Each NFL franchise’s best-ever first round draft pick, AFC edition

By Emile Avanessian

Published: 12:22, 28 April 2022

We’re finding the best-ever first-round selection in the NFL Draft for each of the league’s 32 franchises. Here, in the first of a two-part series, we begin with the AFC.

Last week we mined the annals of NFL Draft history to find the greatest player selected at each spot in the modern-day first round – from pick #1 through pick #32 – since 1967. That exercise proved to be so fun, fascinating and educational, that now, with the hours ticking down until the start of the 2022 NFL Draft, we’re back at it! This time, we’re looking for the best first round pick in the history of each NFL franchise. Here, in the first of two articles, we’re starting with the 16 franchises that comprise the AFC.

As far as the criteria is concerned, I’ve done my best to lay out the rationale for each selection. I’ve leaned largely on the principles that govern last week’s list, while trying to take into consideration:

  • Value offered by a pick (finding a Pro Bowler at #25 is more impressive than drafting a nailed-on superstar at #1)
  • Longevity and production with the franchise that made the pick are key
  • There is a certain element of intangible impact on a franchise and a city that plays a role.

So let’s get cracking shall we?

AFC East

Buffalo Bills – Jim Kelly, QB, #14 overall, 1983

In the not too distant future – and probably for quite some time to come – this spot will belong to Josh Allen.

However, as Allen is just entering his fifth NFL season and still building his body of work – spectacular though it is, including his genuinely unbelievable improvement following his first two seasons – there’s a trio of Hall of Famers at the top who aren’t surrendering the their spots just yet: all-time sack leader and former Defensive Player of the Year Bruce Smith (#1 in 1985), the NFL’s disgraced first-ever 2,000-yard running back O.J. Simpson (#1 in 1969) and Smith’s teammate for four trips to the Super Bowl in the 1990s, Hall of Fame quarterback Jim Kelly.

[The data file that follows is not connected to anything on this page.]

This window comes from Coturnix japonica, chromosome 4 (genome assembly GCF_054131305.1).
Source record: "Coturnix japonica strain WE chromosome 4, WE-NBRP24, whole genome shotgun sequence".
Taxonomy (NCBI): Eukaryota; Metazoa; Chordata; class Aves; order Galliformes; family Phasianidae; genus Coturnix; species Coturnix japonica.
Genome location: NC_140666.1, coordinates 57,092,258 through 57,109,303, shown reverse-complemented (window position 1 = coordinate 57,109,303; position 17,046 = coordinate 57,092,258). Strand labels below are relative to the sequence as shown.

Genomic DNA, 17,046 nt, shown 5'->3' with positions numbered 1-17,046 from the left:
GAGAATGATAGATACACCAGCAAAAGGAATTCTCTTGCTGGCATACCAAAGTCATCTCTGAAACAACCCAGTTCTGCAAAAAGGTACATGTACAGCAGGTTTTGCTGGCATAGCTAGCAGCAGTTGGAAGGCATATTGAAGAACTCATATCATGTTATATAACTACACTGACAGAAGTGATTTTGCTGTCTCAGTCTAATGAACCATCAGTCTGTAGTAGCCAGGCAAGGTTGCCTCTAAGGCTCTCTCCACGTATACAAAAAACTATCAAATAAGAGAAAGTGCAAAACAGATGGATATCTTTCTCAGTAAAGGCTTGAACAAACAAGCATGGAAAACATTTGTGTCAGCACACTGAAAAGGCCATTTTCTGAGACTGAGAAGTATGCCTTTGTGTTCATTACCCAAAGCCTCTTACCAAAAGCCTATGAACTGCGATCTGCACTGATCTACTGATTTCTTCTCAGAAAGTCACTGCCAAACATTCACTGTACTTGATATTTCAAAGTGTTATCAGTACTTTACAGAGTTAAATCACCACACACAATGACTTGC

As Simpson and Smith were #1 overall picks, and Kelly was not only not selected until the 14th pick, but was also the fourth of six first round quarterbacks in 1983 (and one of only three that panned out) makes this selection the more impressive coup.

Miami Dolphins – Dan Marino, QB, #27 overall, 1983

With all due respect to Hall of Fame QB and two-time Super Bowl champion Bob Griese, getting the man who’d go to break every meaningful NFL passing record as the face of the franchise and a local icon not just at #27, but as the fifth quarterback selected, doesn’t leave much room for debate.

New England Patriots – Logan Mankins, OG, #32 overall, 2005

I’m not sure this has ever come up but – just so you know – Tom Brady was apparently not a first-round pick. That, unfortunately, adds a degree of difficulty to this leg of this exercise.

The top three most productive first-round picks in Patriots history – Hall of Fame offensive guard John Hanna (#4 in 1973), Hall of Fame defensive back Mike Haynes (#5 in 1976) and quarterback Drew Bledsoe (#1 overall in 1993) – delivered (to varying degrees, but delivered none the less) on the promise that accompanied their lofty draft status.

However, the Patriots fourth most-productive first-rounder of all time, seven-time Pro Bowler Logan Mankins, produced virtually the same on-field value as that high-profile trio, despite not hearing his name called in 2005 until 32nd and final selection of the first round. I know, it’s ridiculous to pick an all-time Patriots offensive guard that’s not John Hannah, but in terms of ‘quality of pick’, Mankins is a bigger win.